I have recently decided to quit my current job and pursue a career as a developer. This decision has been in the making for a while and only matured a short time ago, still I feel like it’s the right thing for me to do.
Obviously, I’ll need to apply for jobs and for that I need to get the paperwork in order. I need to update my CV to make sense when applying for coding jobs (as opposed to scientific positions in academia) and I need a cover letter for every job I’m applying to although a basic template that I can edit as the need arises should be sufficient.
Of course I already had a CV and creating a formal letter doesn’t strike me as particularly challenging. In the past I’ve used LaTeX for this kind of undertaking as it’s a typesetting system that’s well suited for it. Right.
At this point I should probably confess that I’m not used to creating LaTeX documents from scratch, much less writing templates, classes, styles and what have you. I mostly scour the web for templates I like and then adapt them to my needs.
This worked decently well for me in the past and this is what I did. However, I hit a few roadblocks. I had downloaded a couple of templates for CV and cover letter each and inserted my text, shifted things around a bit only to realize that the layout doesn’t match very well. Of course this is to be expected when you use two completely unrelated templates but I was worried this would look unprofessional. I’m still convinced it would. There was also the issue that some templates would require PdfLaTeX, others XeLaTex (whatever that even is), (re)positioning things is not straightforward, that kind of thing.
I couldn’t have that so I decided to make some changes to the templates I had. The most noticeable difference between the documents I had at this point was the typography. Font, font size, this kind of thing. No matter (or so I thought), just change it.
After a while searching online for solutions I realized that it is apparently not at all trivial to define a custom font for a LaTeX document. Sure, you can choose between the built-in serif or sans-serif font but it just so happened that I wanted a custom one and I couldn’t get that to work.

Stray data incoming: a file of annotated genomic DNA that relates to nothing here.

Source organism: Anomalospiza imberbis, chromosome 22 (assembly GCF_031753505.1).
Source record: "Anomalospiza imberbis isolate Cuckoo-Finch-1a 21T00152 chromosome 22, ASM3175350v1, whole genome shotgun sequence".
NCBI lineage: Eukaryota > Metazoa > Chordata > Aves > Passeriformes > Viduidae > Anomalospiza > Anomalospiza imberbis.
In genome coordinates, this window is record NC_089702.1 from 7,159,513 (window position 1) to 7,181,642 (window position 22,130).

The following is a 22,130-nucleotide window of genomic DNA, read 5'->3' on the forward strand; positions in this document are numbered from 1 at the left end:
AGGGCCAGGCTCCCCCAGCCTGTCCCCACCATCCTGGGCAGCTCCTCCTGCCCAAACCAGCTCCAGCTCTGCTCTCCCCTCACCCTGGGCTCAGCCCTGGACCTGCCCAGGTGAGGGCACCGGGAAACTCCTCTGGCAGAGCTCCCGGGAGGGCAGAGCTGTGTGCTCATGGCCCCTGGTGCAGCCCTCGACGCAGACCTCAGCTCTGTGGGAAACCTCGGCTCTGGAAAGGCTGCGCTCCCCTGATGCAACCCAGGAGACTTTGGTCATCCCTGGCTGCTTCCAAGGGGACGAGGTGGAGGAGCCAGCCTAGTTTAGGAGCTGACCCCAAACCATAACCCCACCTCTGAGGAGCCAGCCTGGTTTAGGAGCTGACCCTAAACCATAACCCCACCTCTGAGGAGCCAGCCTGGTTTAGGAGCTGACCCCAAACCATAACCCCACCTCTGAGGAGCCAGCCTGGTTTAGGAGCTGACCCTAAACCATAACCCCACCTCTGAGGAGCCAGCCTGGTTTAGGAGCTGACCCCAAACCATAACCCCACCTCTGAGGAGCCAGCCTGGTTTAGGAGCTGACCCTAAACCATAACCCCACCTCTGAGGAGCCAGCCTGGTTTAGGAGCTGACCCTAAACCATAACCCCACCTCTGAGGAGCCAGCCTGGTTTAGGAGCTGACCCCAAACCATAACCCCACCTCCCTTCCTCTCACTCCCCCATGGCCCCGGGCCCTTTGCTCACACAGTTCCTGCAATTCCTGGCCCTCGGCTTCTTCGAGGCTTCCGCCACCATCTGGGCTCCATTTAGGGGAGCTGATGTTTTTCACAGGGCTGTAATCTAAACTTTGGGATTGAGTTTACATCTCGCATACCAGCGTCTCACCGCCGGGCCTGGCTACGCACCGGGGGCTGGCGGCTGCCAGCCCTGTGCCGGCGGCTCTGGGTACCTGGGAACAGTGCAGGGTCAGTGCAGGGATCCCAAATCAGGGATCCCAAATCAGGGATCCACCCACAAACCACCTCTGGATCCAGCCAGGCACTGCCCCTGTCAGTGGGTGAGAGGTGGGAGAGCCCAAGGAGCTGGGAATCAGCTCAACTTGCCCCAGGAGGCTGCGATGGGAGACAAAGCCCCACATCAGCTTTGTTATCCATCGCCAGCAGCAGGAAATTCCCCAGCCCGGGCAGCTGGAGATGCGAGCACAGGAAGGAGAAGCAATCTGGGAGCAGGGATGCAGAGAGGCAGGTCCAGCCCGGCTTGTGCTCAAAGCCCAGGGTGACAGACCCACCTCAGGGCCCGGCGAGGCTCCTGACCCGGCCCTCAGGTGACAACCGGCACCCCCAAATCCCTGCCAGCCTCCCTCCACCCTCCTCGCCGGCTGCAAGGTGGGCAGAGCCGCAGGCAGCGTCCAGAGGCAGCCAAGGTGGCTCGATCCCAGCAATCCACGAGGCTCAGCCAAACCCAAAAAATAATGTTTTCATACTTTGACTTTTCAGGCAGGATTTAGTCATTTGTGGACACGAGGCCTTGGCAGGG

A few hours and much frustration later I decided to rethink my approach. After all, there’s loads of tools for this kind of job. Some dedicated office suite like LibreOffice would of course work, some people apparently use markdown, squish that through some LaTeX template and convert everything with pandoc, you get the idea.
A brief exchange on Mastodon gave me the idea to use HTML and CSS and convert the result to PDF. At first this seemed like a strange idea, I mean these are technologies for websites, right? On the other hand, it’s just a markup language enhanced by styling and positioning which is pretty much exactly what I wanted in the first place. Sure, my HTML/CSS skills aren’t great (yet) but I felt reasonably confident that I could do it. Also, I had existing templates that I could recreate, I didn’t have to reinvent the wheel from scratch.
So that’s what I did. The biggest issue I came across is that HTML is not really
suited to pagination. CSS has the
@page rule which you can use to define page
measurements and in principle it can also be used to deal with page breaks but I
couldn’t get that to work well. But since I only had a single page break I
decided to go the hacky route and do it manually. I stole someone else’s idea to
just use an empty
div with a
page-break class for which I define a page
break and padding in the style sheet to emulate an actual page break.
At some point I may figure out how to do it more elegantly, hopefully.
I also decided to appropriate the font Kev Quirk uses on his personal homepage because it’s hands-down the most beautiful typography I’ve ever consciously perceived and I wanted some of that in my documents. Yeah, I like pretty, shiny things, sue me. Fortunately, downloading and installing the font, adding it to a style sheet and applying it to my HTML document is pretty straightforward. There you go LaTeX, that’s how it’s done.
Next thing I had to wrestle with was displaying elements next to each other horizontally. Luckily, there’s flexbox nowadays which provides a flexible framework for this kind of task. Not gonna lie, I copied a lot of stuff from the web and messed with keywords until it looked like I wanted it to but at least it worked and I’m happy with the results (at least visually). Also, at least on one occasion, I made a conscious choice to set a CSS property in order to align the bottom of three elements arranged in columns in a flexbox. I felt smart after I got that to look like I wanted.
At the end I even got fancy and embedded Fontawesome icons to add a playful note
to my personal information, address, phone number, email and so on. Naturally, I
didn’t create an account or anything, I just downloaded the whole folder and
included the appropriate
all.css as a style sheet in my document. Done.
I still have much to learn but I enjoy the fact that I was able to create these two documents in HTML and CSS from scratch (with help from random internet strangers of course) so they now match and even look good, at least to me. I count that as a win. Now I only have to actually use these to apply to a job and get hired. Easy.
P.S. If I get hired, I’m gonna go ahead and assume that it was because of the beautiful typography. In that case I may need to buy Kev a cup of coffee…